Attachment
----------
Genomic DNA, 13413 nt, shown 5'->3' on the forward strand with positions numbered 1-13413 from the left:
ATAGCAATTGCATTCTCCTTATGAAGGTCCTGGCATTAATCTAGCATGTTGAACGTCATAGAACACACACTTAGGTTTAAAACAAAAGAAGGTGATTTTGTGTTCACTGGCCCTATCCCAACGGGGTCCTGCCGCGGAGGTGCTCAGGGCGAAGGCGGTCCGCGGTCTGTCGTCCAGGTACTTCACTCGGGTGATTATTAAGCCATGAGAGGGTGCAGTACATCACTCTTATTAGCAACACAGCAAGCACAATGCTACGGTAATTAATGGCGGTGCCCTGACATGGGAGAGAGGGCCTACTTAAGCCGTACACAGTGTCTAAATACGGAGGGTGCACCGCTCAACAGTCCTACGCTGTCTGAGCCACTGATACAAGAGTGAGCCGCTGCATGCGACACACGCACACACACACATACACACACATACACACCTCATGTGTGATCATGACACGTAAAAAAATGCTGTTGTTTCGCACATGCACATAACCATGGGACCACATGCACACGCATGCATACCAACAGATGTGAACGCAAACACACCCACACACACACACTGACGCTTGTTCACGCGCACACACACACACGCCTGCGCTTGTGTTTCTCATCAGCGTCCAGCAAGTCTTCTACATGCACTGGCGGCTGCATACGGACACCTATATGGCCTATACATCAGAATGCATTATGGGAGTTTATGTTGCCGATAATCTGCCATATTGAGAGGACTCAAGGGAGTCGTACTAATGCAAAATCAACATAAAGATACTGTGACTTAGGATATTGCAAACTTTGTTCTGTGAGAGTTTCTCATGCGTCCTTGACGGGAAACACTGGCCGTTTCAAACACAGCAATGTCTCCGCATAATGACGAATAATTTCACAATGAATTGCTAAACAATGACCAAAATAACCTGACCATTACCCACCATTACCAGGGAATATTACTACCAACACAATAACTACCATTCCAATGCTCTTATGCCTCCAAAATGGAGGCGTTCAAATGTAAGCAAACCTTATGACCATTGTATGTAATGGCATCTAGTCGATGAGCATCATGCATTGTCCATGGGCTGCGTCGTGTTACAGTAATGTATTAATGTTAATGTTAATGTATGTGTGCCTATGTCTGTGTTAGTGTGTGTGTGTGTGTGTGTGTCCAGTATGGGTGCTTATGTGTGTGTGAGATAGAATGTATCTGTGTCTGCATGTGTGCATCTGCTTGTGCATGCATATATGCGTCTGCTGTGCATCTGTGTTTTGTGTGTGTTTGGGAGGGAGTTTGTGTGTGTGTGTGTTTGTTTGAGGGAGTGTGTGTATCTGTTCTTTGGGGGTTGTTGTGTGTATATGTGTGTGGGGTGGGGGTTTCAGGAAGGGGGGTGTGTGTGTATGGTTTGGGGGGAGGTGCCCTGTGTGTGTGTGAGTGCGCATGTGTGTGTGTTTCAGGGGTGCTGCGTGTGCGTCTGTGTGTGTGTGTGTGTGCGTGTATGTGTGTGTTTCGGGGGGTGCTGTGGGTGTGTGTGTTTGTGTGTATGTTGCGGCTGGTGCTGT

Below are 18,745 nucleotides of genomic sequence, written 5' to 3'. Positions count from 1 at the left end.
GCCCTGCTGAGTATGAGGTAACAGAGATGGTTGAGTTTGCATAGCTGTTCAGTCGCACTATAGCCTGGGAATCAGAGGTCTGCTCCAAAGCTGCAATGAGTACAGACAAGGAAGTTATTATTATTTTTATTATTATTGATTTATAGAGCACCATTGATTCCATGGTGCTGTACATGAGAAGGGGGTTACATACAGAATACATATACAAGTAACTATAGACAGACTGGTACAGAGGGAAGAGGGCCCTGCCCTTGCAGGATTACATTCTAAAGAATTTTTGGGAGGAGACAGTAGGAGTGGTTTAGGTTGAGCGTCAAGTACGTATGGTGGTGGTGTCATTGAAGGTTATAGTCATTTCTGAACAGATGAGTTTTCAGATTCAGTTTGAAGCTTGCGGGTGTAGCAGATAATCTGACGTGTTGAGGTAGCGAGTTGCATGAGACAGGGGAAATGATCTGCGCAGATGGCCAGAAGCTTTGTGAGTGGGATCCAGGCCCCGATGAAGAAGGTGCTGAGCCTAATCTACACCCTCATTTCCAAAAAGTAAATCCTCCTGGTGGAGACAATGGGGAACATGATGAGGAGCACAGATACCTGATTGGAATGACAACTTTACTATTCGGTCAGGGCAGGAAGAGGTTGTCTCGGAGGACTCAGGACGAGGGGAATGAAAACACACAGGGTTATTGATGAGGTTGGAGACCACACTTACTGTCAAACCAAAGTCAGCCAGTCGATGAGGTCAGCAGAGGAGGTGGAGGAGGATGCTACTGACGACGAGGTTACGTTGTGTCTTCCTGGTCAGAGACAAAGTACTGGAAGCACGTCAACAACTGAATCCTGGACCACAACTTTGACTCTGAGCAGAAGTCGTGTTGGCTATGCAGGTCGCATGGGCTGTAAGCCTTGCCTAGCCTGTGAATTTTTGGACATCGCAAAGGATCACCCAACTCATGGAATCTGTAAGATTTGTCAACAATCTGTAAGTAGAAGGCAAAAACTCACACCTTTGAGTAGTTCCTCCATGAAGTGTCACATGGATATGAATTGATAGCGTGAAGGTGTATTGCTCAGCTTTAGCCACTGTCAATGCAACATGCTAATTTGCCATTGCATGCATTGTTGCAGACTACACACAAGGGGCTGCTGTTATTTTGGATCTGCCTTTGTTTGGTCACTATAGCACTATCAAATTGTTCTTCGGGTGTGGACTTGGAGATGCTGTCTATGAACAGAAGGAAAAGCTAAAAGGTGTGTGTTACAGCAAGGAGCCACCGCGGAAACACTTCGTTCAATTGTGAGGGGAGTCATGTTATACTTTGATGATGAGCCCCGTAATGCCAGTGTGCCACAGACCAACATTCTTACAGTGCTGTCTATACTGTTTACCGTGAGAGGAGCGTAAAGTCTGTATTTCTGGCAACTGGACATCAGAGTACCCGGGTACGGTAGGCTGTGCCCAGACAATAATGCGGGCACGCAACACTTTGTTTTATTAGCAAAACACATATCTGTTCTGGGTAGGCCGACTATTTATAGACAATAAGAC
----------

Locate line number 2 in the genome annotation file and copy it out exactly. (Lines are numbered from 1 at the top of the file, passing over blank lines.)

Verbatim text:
ATAGCAATTGCATTCTCCTTATGAAGGTCCTGGCATTAATCTAGCATGTTGAACGTCATAGAACACACACTTAGGTTTAAAACAAAAGAAGGTGATTTTGTGTTCACTGGCCCTATCCCAACGGGGTCCTGCCGCGGAGGTGCTCAGGGCGAAGGCGGTCCGCGGTCTGTCGTCCAGGTACTTCACTCGGGTGATTATTAAGCCATGAGAGGGTGCAGTACATCACTCTTATTAGCAACACAGCAAGCACAATGCTACGGTAATTAATGGCGGTGCCCTGACATGGGAGAGAGGGCCTACTTAAGCCGTACACAGTGTCTAAATACGGAGGGTGCACCGCTCAACAGTCCTACGCTGTCTGAGCCACTGATACAAGAGTGAGCCGCTGCATGCGACACACGCACACACACACATACACACACATACACACCTCATGTGTGATCATGACACGTAAAAAAATGCTGTTGTTTCGCACATGCACATAACCATGGGACCACATGCACACGCATGCATACCAACAGATGTGAACGCAAACACACCCACACACACACACTGACGCTTGTTCACGCGCACACACACACACGCCTGCGCTTGTGTTTCTCATCAGCGTCCAGCAAGTCTTCTACATGCACTGGCGGCTGCATACGGACACCTATATGGCCTATACATCAGAATGCATTATGGGAGTTTATGTTGCCGATAATCTGCCATATTGAGAGGACTCAAGGGAGTCGTACTAATGCAAAATCAACATAAAGATACTGTGACTTAGGATATTGCAAACTTTGTTCTGTGAGAGTTTCTCATGCGTCCTTGACGGGAAACACTGGCCGTTTCAAACACAGCAATGTCTCCGCATAATGACGAATAATTTCACAATGAATTGCTAAACAATGACCAAAATAACCTGACCATTACCCACCATTACCAGGGAATATTACTACCAACACAATAACTACCATTCCAATGCTCTTATGCCTCCAAAATGGAGGCGTTCAAATGTAAGCAAACCTTATGACCATTGTATGTAATGGCATCTAGTCGATGAGCATCATGCATTGTCCATGGGCTGCGTCGTGTTACAGTAATGTATTAATGTTAATGTTAATGTATGTGTGCCTATGTCTGTGTTAGTGTGTGTGTGTGTGTGTGTGTCCAGTATGGGTGCTTATGTGTGTGTGAGATAGAATGTATCTGTGTCTGCATGTGTGCATCTGCTTGTGCATGCATATATGCGTCTGCTGTGCATCTGTGTTTTGTGTGTGTTTGGGAGGGAGTTTGTGTGTGTGTGTGTTTGTTTGAGGGAGTGTGTGTATCTGTTCTTTGGGGGTTGTTGTGTGTATATGTGTGTGGGGTGGGGGTTTCAGGAAGGGGGGTGTGTGTGTATGGTTTGGGGGGAGGTGCCCTGTGTGTGTGTGAGTGCGCATGTGTGTGTGTTTCAGGGGTGCTGCGTGTGCGTCTGTGTGTGTGTGTGTGTGCGTGTATGTGTGTGTTTCGGGGGGTGCTGTGGGTGTGTGTGTTTGTGTGTATGTTGCGGCTGGTGCTGT